Last edited: December 08, 2004

Friend of Court Briefs Accepted

Washington Blade, September 1, 2000
Metro News

By Bill Roundy

The Virginia Court of Appeals agreed August 25 to accept three amicus briefs, or "friend of the court briefs," in a case challenging the constitutionality of the Virginia Crimes Against Nature law, which makes a felony of all anal or oral sex in that state. Plaintiffs argue that the law is an unfair infringement on the states constitutional guarantee of privacy, among other arguments.

The American Civil Liberties Union, the ACLUs Virginia chapter, and the Lambda Legal Defense and Education Fund filed a joint brief in support of the laws repeal last May. The Log Cabin Republican Club of Northern Virginia and the Liberty Project, a libertarian group, also filed briefs supporting the laws repeal. Commonwealths Attorney Mark Earley did not agree to allow any of the briefs to be filed, so the organizations had to appeal directly to the court to have them included.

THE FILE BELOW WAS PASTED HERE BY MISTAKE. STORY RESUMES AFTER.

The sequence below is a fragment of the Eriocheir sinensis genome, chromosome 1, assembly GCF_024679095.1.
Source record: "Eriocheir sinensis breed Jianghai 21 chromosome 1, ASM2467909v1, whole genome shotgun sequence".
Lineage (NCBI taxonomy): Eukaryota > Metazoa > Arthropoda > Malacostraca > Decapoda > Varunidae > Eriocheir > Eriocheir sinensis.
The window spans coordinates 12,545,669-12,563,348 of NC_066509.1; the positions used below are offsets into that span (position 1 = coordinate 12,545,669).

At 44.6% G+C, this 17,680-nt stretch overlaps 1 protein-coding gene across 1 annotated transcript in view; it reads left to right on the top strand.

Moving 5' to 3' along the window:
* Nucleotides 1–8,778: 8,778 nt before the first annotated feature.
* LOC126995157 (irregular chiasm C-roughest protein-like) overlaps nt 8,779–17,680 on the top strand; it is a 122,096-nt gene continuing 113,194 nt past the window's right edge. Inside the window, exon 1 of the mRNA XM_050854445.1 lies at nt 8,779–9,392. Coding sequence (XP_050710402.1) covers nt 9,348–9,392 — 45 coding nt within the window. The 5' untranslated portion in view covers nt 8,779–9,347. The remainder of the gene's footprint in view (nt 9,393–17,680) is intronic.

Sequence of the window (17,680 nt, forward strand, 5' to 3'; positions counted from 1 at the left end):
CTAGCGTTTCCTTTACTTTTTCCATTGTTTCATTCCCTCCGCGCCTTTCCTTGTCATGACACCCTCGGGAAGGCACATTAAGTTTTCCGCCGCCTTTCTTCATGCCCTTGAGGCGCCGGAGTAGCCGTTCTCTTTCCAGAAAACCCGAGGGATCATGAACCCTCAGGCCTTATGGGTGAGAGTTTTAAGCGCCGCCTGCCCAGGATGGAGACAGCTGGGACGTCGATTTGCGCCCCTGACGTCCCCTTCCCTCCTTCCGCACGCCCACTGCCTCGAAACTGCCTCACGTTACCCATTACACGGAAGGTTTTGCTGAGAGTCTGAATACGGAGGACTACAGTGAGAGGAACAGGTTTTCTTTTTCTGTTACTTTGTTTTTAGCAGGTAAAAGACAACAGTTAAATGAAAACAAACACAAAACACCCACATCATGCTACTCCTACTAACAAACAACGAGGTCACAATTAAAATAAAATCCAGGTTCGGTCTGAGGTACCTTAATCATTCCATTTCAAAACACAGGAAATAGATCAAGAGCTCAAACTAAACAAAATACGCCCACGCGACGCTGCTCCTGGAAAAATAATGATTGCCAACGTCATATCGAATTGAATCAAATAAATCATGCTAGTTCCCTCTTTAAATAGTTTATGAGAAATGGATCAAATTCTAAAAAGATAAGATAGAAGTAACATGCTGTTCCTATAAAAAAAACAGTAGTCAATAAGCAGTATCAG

Sam Garrison, the attorney who is leading the appeal effort, said that the courts motion was not surprising.

"I would have been surprised and bothered if they hadn’t [accepted the briefs]," said Garrison.

However, the court denied Log Cabins request to present oral arguments. Bill Kocol, the attorney who filed the brief on behalf of the club, said that it "would have been extraordinary if they had granted it. That’s not a surprise."

The case will be heard by a three-judge panel of the Court of Appeals, Virginias second-highest court, on Sept. 12 in Salem, Va.

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